Talk to the Veterans Crisis Line now
U.S. flag
An official website of the United States government

VA Health Systems Research

Go to the VA ORD website
Go to the QUERI website

HSR&D Citation Abstract

Search | Search by Center | Search by Source | Keywords in Title

Integrated Care Increases Treatment and Improves Outcomes of Patients With Chronic Hepatitis C Virus Infection and Psychiatric Illness or Substance Abuse.

Ho SB, Bräu N, Cheung R, Liu L, Sanchez C, Sklar M, Phelps TE, Marcus SG, Wasil MM, Tisi A, Huynh L, Robinson SK, Gifford AL, Asch SM, Groessl EJ. Integrated Care Increases Treatment and Improves Outcomes of Patients With Chronic Hepatitis C Virus Infection and Psychiatric Illness or Substance Abuse. Clinical gastroenterology and hepatology : the official clinical practice journal of the American Gastroenterological Association. 2015 Nov 1; 13(11):2005-14.e1-3.

Related HSR&D Project(s)

Dimensions for VA is a web-based tool available to VA staff that enables detailed searches of published research and research projects.

If you have VA-Intranet access, click here for more information

VA staff not currently on the VA network can access Dimensions by registering for an account using their VA email address.
   Search Dimensions for VA for this citation
* Don't have VA-internal network access or a VA email address? Try searching the free-to-the-public version of Dimensions


BACKGROUND and AIMS: Patients with hepatitis C virus (HCV) infection with psychiatric disorders and/or substance abuse face significant barriers to antiviral treatment. New strategies are needed to improve treatment rates and outcomes. We investigated whether an integrated care (IC) protocol, which includes multidisciplinary care coordination and patient case management, could increase the proportion of patients with chronic HCV infection who receive antiviral treatment (a combination of interferon-based and direct-acting antiviral agents) and achieve a sustained virologic response (SVR). METHODS: We performed a prospective randomized trial at 3 medical centers in the United States. Participants (n = 363 patients attending HCV clinics) had been screened and tested positive for depression, post-traumatic stress disorder, and/or substance use; they were assigned randomly to groups that received IC or usual care (controls) from March 2009 through February 2011. A midlevel mental health practitioner was placed at each HCV clinic to provide IC with brief mental health interventions and case management, according to formal protocol. The primary end point was SVR. RESULTS: Of the study participants, 63% were non-white, 51% were homeless in the past 5 years, 64% had psychiatric illness, 65% were substance abusers within 1 year before enrollment, 57% were at risk for post-traumatic stress disorder, 71% had active depression, 80% were infected with HCV genotype 1, and 23% had advanced fibrosis. Over a mean follow-up period of 28 months, a greater proportion of patients in the IC group began receiving antiviral therapy (31.9% vs 18.8% for controls; P = .005) and achieved a SVR (15.9% vs 7.7% of controls; odds ratio, 2.26; 95% confidence interval, 1.15-4.44; P = .018). There were no differences in serious adverse events between groups. CONCLUSIONS: Integrated care increases the proportion of patients with HCV infection and psychiatric illness and/or substance abuse who begin antiviral therapy and achieve SVRs, without serious adverse events. # NCT00722423.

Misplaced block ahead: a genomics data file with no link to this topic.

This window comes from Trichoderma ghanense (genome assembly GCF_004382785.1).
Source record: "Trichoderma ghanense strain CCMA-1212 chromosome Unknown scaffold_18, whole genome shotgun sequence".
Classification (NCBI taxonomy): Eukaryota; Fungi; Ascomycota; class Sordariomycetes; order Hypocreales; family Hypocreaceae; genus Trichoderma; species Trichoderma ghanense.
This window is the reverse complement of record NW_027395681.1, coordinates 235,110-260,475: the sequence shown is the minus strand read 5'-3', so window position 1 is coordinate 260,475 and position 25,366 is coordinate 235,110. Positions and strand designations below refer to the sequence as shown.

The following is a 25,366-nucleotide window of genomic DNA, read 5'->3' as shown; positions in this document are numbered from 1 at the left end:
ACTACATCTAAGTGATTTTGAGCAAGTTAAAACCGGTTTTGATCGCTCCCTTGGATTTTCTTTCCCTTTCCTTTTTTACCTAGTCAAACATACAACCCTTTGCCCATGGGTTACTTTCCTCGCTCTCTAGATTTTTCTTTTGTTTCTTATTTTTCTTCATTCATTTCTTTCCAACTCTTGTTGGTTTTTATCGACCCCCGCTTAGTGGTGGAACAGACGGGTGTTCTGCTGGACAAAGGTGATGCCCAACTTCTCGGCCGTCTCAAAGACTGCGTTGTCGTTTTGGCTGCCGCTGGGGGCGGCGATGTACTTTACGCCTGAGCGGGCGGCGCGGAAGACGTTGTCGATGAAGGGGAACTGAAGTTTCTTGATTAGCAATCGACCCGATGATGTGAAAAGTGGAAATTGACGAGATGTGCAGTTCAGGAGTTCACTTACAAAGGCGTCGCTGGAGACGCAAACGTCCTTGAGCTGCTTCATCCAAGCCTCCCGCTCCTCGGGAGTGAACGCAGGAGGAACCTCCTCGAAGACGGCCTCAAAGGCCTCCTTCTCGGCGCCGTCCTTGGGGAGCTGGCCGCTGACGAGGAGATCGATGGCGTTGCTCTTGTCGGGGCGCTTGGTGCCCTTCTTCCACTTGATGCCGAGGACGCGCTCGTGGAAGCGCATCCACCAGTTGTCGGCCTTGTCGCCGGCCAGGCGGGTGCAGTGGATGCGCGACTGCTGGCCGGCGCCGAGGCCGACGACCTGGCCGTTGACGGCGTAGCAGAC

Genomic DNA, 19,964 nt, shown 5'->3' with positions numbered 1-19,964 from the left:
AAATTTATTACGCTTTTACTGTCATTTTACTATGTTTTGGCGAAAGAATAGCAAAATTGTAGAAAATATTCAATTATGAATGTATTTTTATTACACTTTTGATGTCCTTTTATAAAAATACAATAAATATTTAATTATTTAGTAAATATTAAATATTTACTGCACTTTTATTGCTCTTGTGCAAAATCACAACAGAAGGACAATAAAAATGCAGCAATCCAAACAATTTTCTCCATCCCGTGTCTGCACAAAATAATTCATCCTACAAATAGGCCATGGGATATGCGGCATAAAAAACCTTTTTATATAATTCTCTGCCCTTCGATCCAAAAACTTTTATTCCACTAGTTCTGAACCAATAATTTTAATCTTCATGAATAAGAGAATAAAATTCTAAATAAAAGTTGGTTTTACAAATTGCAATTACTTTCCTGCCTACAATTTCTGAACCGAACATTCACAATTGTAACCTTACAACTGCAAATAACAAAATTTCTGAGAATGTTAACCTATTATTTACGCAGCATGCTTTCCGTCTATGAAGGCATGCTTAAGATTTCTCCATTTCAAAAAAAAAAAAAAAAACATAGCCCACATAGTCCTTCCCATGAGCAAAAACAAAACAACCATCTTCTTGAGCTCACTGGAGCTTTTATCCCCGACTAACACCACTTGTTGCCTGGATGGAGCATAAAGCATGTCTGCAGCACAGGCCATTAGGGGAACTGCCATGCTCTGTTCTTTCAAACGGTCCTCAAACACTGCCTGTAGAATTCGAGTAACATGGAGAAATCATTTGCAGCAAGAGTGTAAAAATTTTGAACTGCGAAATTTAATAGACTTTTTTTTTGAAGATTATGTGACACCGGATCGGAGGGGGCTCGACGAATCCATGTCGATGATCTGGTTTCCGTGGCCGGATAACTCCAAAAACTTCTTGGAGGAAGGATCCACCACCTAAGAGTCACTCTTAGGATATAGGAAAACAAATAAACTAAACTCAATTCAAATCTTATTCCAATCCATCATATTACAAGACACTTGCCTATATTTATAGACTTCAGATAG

Questions about the HSR website? Email the Web Team

Any health information on this website is strictly for informational purposes and is not intended as medical advice. It should not be used to diagnose or treat any condition.